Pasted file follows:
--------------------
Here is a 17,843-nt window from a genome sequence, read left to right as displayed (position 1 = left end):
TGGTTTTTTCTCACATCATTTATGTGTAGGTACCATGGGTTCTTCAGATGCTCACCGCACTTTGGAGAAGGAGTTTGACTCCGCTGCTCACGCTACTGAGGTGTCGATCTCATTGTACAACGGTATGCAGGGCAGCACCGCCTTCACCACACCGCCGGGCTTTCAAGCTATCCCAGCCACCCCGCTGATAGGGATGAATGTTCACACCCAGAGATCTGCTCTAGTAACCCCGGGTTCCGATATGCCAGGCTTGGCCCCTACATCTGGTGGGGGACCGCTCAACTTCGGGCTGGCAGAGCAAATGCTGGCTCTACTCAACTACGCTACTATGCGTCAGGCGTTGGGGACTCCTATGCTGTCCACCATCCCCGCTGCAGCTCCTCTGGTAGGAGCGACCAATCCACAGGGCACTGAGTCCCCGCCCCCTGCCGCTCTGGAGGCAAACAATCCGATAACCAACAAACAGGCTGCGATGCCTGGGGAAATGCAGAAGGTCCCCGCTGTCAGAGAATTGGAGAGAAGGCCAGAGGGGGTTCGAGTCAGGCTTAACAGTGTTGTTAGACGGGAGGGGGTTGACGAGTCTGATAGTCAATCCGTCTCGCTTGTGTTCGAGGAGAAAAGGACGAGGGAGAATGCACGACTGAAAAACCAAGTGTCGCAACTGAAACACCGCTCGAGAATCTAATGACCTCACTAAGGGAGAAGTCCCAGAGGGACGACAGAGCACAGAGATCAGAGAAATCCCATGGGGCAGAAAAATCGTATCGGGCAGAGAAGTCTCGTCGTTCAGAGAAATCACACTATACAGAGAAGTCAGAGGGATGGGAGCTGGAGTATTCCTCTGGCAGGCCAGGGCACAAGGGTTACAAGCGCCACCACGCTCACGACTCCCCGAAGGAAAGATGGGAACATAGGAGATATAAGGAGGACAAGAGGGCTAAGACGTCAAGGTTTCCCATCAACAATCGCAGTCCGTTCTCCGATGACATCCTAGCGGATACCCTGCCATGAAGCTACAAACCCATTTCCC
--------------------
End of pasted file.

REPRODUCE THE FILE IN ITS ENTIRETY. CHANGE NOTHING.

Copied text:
Here is a 17,843-nt window from a genome sequence, read left to right as displayed (position 1 = left end):
TGGTTTTTTCTCACATCATTTATGTGTAGGTACCATGGGTTCTTCAGATGCTCACCGCACTTTGGAGAAGGAGTTTGACTCCGCTGCTCACGCTACTGAGGTGTCGATCTCATTGTACAACGGTATGCAGGGCAGCACCGCCTTCACCACACCGCCGGGCTTTCAAGCTATCCCAGCCACCCCGCTGATAGGGATGAATGTTCACACCCAGAGATCTGCTCTAGTAACCCCGGGTTCCGATATGCCAGGCTTGGCCCCTACATCTGGTGGGGGACCGCTCAACTTCGGGCTGGCAGAGCAAATGCTGGCTCTACTCAACTACGCTACTATGCGTCAGGCGTTGGGGACTCCTATGCTGTCCACCATCCCCGCTGCAGCTCCTCTGGTAGGAGCGACCAATCCACAGGGCACTGAGTCCCCGCCCCCTGCCGCTCTGGAGGCAAACAATCCGATAACCAACAAACAGGCTGCGATGCCTGGGGAAATGCAGAAGGTCCCCGCTGTCAGAGAATTGGAGAGAAGGCCAGAGGGGGTTCGAGTCAGGCTTAACAGTGTTGTTAGACGGGAGGGGGTTGACGAGTCTGATAGTCAATCCGTCTCGCTTGTGTTCGAGGAGAAAAGGACGAGGGAGAATGCACGACTGAAAAACCAAGTGTCGCAACTGAAACACCGCTCGAGAATCTAATGACCTCACTAAGGGAGAAGTCCCAGAGGGACGACAGAGCACAGAGATCAGAGAAATCCCATGGGGCAGAAAAATCGTATCGGGCAGAGAAGTCTCGTCGTTCAGAGAAATCACACTATACAGAGAAGTCAGAGGGATGGGAGCTGGAGTATTCCTCTGGCAGGCCAGGGCACAAGGGTTACAAGCGCCACCACGCTCACGACTCCCCGAAGGAAAGATGGGAACATAGGAGATATAAGGAGGACAAGAGGGCTAAGACGTCAAGGTTTCCCATCAACAATCGCAGTCCGTTCTCCGATGACATCCTAGCGGATACCCTGCCATGAAGCTACAAACCCATTTCCC